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Gramophone Classical Music Awards 2014 Choral category winner!
The Dunedin Consort presents the premiere recording of Mozart scholar David Black's new 2013 edition of Süssmayr's completion of Mozart's Requiem.In keeping with several other Dunedin projects, this provides the opportunity to re-imagine what this work may have sounded like at its very first performance.To this end, the recording will be the first not only to use this new edition, but also to present the work using forces close in style and scale to those at the first performances.One striking element of these performances is the fact that the soloists are also the leaders of the choir, thus giving a greater consistency to the relationship between the solo numbers and the choruses.Dunedin Consort seeks to resurrect Süssmayr's much maligned edition to its place and worth in history.Taking centre stage are soloists Joann Lunn soprano, Rowan Hellie alto, Thomas Hobbs tenor and Matthew Brook bass-baritone.
This album has been Grammy nominated.
A pungent energy...the Dunedin Consort Most new recordings of Mozart's famously unfinished Requiem have a new completion of the score as their selling point.Scholars queue up to offer their ideas of what the work might have sounded like had Mozart lived to complete it himself,and demonstrating in the process that what his pupil Frank Xaver Süssmayr did to make the work performable he produced the version of the score that was always heard until the last quarter of the 20th century was nothing more than the most routine hack work.John Butt's approach with the Dunedin Consort,though,is different.He maintains that whatever the weaknesses in Süssmayr's work,he did at least know Mozart,and the version that he came up with proved hugely influential for the next two centuries.The Dunedin version is described as a reconstruction of the first performance,in other words,an attempt to realise the score as Süssmayr completed it,and which was heard at the benefit concert for Mozart's widow,Constanze,in Vienna in 1793.As Butt points out,however,there may have been an even earlier performance of the score that Mozart completed,at his own funeral in 1791,and a reconstruction of that performance,which would have consisted just of the Requiem Aeternam and the Kyrie,with the likely forces eight singers,with single wind and lower strings but doubled violins is also included on this disc.The choir and orchestra used for the reconstruction of the 1793 complete performance is larger a choir of 16,including soloists,and an orchestra of 30,including a fortepiano continuo. Butt's account is as much an exploration of the sound world that the 1793 audience would have experienced as it is of the rights and wrongs of what Süssmayr did.Anyone used to a suave choral sound in performances of the Requiem might be surprised by the almost granular texture here,in which every voice makes its own distinctive contribution,and by the pungency with which the orchestral writing registers.There's a real energy,with tremendous climaxes that belie the scale of the forces involved.It's not going to be the last word on what will remain the unsolvable riddle of Mozart's final masterpiece,but it's a salutary corrective to some of the academic speculation. --The Guardian - 4/5 Stars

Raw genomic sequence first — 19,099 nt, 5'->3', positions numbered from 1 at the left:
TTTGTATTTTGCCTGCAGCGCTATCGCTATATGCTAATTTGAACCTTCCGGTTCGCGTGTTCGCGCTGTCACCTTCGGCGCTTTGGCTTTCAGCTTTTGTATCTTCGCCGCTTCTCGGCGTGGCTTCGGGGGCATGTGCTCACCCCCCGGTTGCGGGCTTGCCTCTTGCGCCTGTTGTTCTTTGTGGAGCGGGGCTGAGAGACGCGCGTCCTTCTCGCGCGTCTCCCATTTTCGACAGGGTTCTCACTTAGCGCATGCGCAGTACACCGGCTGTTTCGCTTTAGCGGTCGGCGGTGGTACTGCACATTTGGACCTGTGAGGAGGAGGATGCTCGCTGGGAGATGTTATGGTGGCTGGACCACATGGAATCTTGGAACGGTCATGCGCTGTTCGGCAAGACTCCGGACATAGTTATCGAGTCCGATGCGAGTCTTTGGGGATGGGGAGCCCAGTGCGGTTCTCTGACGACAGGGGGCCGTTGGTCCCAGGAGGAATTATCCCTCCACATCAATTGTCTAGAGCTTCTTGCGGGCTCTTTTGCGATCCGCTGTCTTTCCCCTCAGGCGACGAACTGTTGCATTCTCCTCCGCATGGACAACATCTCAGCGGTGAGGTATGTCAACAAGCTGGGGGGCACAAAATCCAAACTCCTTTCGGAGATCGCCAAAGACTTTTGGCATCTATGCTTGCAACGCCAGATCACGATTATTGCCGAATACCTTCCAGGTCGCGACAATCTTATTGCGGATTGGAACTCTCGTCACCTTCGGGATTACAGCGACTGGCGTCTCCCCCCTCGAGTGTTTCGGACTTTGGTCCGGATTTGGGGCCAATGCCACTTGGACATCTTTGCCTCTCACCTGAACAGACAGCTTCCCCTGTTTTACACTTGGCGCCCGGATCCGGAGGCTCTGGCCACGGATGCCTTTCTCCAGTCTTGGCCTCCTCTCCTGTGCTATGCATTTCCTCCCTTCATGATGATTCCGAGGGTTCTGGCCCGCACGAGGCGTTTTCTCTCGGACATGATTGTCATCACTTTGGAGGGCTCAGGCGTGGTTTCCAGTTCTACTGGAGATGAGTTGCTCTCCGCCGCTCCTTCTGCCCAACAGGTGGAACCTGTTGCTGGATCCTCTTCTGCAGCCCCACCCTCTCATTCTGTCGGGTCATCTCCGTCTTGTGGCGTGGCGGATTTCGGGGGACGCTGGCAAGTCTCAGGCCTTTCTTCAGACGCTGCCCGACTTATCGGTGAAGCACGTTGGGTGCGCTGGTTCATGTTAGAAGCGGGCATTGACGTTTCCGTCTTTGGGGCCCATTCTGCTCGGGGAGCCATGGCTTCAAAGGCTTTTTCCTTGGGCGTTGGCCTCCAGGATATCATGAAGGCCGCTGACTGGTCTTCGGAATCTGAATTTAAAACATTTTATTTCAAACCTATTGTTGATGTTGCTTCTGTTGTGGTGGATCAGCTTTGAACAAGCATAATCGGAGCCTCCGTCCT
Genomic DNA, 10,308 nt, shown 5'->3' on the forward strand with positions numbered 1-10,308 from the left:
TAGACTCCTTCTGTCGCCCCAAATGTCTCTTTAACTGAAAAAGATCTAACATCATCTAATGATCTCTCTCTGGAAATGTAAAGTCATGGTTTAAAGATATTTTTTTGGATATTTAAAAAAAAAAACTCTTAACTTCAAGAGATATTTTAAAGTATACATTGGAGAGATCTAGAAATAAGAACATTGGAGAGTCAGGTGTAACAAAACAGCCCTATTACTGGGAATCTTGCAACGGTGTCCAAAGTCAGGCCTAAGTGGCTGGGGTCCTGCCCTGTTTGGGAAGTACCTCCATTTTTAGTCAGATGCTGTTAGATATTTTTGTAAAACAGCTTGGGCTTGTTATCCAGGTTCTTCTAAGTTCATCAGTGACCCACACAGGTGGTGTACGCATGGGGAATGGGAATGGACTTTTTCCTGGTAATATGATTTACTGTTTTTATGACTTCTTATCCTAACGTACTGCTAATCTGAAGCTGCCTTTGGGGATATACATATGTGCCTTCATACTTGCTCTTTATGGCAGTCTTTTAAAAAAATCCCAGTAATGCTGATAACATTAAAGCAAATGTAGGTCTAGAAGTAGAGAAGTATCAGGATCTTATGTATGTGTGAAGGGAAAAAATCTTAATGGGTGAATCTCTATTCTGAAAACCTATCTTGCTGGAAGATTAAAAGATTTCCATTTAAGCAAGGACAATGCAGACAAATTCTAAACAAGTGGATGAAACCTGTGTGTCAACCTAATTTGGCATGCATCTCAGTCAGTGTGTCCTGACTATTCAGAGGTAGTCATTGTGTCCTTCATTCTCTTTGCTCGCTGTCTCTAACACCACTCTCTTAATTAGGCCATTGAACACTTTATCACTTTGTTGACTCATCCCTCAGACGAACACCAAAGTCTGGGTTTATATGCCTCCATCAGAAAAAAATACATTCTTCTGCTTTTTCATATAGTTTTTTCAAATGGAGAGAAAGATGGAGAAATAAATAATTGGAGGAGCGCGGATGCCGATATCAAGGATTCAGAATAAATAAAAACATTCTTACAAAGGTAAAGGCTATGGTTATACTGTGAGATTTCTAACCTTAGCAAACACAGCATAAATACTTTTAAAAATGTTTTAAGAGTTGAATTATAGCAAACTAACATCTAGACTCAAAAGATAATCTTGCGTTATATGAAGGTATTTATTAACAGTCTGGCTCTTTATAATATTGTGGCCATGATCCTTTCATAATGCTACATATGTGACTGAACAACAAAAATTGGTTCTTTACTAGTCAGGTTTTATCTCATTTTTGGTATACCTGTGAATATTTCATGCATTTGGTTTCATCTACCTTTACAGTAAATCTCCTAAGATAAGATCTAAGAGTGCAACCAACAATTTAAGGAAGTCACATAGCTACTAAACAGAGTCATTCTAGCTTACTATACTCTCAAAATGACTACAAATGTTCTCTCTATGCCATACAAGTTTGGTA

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'...the version that captures that best for me with unrivalled power and immediacy is the reconstruction by John Butt and the Dunedin Consort...done with superb musicality, coherence and commitment.' Nicholas Kenyon --BBC Radio 3, Record Review - Building a Library Top Recommendation